WASHINGTON – Democratic presidential candidate John Edwards (search) wants to be president and says he won't settle for anything less — not even the No. 2 slot.
Thanks, but no thanks, he says. Flatly.
But when it comes to disowning interest in running for vice president, saying "no" can mean "check with me later."
Check with him later. Edwards' strong performance as runner-up so far has raised his prospects as a running mate. And politics has a rich history of people who think being on the ticket is a chump job, then chomp at the bit for it.
Nelson Rockefeller (search) once called the vice presidency "standby equipment," then climbed on board. Al Gore called it a "political dead-end" in one election, then became Bill Clinton's running mate, and vice president, in the next.
Letting on that you will settle for the vice presidency is too risky for those bidding for the White House, says Erwin Hargrove, professor emeritus of political science at Vanderbilt University.
"It would take the heart out of their supporters if they said, 'I'm willing to settle for second place."'
Besides, he says, "To do all this, psychologically you have to believe you're going to win. There's a certain amount of self-hypnosis that you convince yourself you're going to win."
Edwards even has started to back off his denials a bit. Campaigning near Los Angeles on Thursday, he was again asked about any interest in taking second place on a national ticket.
"I've made the case to be the presidential candidate," Edwards said
That's different from saying he wouldn't do it.
"There's a certain amount of hypocrisy," says Hargrove. Or at least their head isn't in the possibility yet.
History has shown, time and again, that "no" doesn't mean "never." Secrets do exist.
In 1988, Gore, then a senator and one of seven presidential candidates, said, "Anyone who thinks that I am running for the vice presidency will find out differently. Anyone who thinks that this campaign is aimed at something other than the top spot at the White House is going to be surprised."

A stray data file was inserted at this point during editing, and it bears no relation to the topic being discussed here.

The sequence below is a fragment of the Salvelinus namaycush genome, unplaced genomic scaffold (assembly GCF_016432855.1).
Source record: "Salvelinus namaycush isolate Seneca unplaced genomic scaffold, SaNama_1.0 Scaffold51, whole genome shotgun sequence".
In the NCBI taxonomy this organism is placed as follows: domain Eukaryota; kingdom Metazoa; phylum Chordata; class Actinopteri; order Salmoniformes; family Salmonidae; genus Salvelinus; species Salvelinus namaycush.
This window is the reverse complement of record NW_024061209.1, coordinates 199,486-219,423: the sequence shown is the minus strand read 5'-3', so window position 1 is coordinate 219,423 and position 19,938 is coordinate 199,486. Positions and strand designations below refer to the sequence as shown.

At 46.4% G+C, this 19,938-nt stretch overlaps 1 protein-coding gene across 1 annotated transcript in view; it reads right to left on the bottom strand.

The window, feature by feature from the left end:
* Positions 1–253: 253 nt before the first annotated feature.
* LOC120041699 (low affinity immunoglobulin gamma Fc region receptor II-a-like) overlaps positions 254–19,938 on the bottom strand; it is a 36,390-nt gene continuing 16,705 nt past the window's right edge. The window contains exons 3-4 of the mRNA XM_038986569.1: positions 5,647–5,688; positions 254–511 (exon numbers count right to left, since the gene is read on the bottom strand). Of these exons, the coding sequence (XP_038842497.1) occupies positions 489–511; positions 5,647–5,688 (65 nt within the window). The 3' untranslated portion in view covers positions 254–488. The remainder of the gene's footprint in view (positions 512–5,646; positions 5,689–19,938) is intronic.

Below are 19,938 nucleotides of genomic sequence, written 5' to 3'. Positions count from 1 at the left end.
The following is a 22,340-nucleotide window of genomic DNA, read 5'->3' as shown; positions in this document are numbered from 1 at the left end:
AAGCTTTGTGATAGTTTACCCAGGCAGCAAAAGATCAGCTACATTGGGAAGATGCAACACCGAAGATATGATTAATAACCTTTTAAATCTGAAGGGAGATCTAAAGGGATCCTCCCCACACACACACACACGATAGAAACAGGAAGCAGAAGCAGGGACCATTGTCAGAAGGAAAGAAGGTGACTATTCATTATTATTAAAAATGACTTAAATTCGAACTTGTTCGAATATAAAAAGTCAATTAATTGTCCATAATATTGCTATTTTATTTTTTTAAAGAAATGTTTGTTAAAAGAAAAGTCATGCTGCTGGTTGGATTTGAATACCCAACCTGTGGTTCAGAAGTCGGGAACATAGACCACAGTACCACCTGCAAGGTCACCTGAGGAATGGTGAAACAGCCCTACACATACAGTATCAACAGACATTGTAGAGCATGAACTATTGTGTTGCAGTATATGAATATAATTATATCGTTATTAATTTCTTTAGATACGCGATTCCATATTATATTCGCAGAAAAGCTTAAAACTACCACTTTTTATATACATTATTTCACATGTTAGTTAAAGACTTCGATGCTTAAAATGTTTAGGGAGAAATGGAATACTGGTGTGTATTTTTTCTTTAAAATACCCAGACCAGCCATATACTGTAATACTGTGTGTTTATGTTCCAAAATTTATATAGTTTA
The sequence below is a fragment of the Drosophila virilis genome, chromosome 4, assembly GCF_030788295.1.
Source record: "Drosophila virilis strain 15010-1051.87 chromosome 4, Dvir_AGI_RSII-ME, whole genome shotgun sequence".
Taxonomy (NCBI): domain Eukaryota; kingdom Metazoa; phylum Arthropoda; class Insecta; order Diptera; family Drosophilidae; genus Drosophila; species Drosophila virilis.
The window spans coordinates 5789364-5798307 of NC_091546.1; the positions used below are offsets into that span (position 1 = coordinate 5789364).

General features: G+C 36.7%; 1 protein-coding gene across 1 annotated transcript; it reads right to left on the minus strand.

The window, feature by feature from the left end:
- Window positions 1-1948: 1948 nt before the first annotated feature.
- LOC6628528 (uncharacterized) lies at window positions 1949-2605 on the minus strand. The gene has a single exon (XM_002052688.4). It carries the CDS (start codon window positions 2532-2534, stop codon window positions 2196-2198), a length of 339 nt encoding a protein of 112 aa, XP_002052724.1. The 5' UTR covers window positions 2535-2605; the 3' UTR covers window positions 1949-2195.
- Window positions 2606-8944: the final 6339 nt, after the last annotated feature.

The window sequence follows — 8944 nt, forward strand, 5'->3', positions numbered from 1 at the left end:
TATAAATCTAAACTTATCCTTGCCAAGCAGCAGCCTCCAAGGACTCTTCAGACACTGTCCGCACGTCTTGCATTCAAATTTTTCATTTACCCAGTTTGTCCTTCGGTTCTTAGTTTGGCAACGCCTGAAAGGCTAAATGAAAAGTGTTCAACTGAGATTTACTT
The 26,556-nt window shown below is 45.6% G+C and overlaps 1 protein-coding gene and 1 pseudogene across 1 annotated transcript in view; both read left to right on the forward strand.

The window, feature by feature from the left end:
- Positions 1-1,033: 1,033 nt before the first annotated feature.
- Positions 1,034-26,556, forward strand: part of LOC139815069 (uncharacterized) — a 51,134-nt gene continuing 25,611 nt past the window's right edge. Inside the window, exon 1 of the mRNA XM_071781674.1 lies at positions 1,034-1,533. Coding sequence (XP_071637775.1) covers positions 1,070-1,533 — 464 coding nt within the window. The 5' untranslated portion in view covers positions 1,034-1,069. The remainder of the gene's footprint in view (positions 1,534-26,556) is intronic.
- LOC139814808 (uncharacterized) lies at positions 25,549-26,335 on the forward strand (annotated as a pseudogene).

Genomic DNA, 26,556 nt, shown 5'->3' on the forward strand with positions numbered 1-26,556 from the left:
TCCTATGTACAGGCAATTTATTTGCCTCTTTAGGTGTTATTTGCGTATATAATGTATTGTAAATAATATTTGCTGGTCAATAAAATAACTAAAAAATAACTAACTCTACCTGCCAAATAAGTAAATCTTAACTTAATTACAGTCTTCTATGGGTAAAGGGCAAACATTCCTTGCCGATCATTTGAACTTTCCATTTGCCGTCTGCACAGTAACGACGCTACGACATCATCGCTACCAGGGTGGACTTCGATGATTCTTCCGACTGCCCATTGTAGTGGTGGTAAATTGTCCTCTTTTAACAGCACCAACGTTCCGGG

"I have no interest in it," he said then. "Might very well turn it down, indeed, and probably would. I have no interest in it. I think Vice President Bush will demonstrate again this year that it is a political dead end."
Four years later, he joined the ticket with Clinton.
In 1980, George H.W. Bush had announced the end of his two-year quest for the presidency and the only question remaining about the Republican ticket headed by Ronald Reagan was the vice presidential nomination.
Bush said defiantly, "I'm not leaving the door open." Then he became Reagan's running mate and vice president.
Nelson Rockefeller refused offers to be "standby equipment" as he referred to the nomination for vice president. But when he was asked to take on the role by President Ford in the summer of 1974, after the Watergate scandal, he did not hesitate.
In any event, Kerry hasn't tipped his hand on a running-mate choice if he wins the nomination, as he is heavily favored to do. Among his other rivals, Howard Dean, at one point, indicated he might take the job if offered, then said, "No, I've got to win first."
A candidate's choice of who'll join him on the ticket doesn't really make a difference, Hargrove says, adding, "Most of the time, the vice president doesn't affect the vote."
Lyndon B. Johnson was one exception, generally credited with helping John Kennedy win Southern states in 1960. Kennedy didn't think his chief opponent for the presidential nomination would accept. But he did.
Like LBJ, Edwards' strength as a running mate might be in attracting votes in the South, where Democrats struggle in presidential campaigns.
The vice president's job has been the butt of jokes for ages.
Even Vice President Dick Cheney played down his job at a recent dinner for the American Enterprise Institute, a conservative think tank. Reflecting on his time as a scholar there, he said, it was "a time when I had an office, a small staff and not much in the way of actual responsibility. It turned out to be a lot like the vice presidency."
Abraham Lincoln's first vice president, Hannibal Hamlin, felt so unneeded and unwanted that he went home to Maine and joined the Coast Guard.
And Thomas Jefferson, who followed John Adams to the vice presidency and then the presidency, initially saw the No. 2 job as a vacation from a strenuous life. "A more tranquil and unoffending station could not have been found for me," he wrote.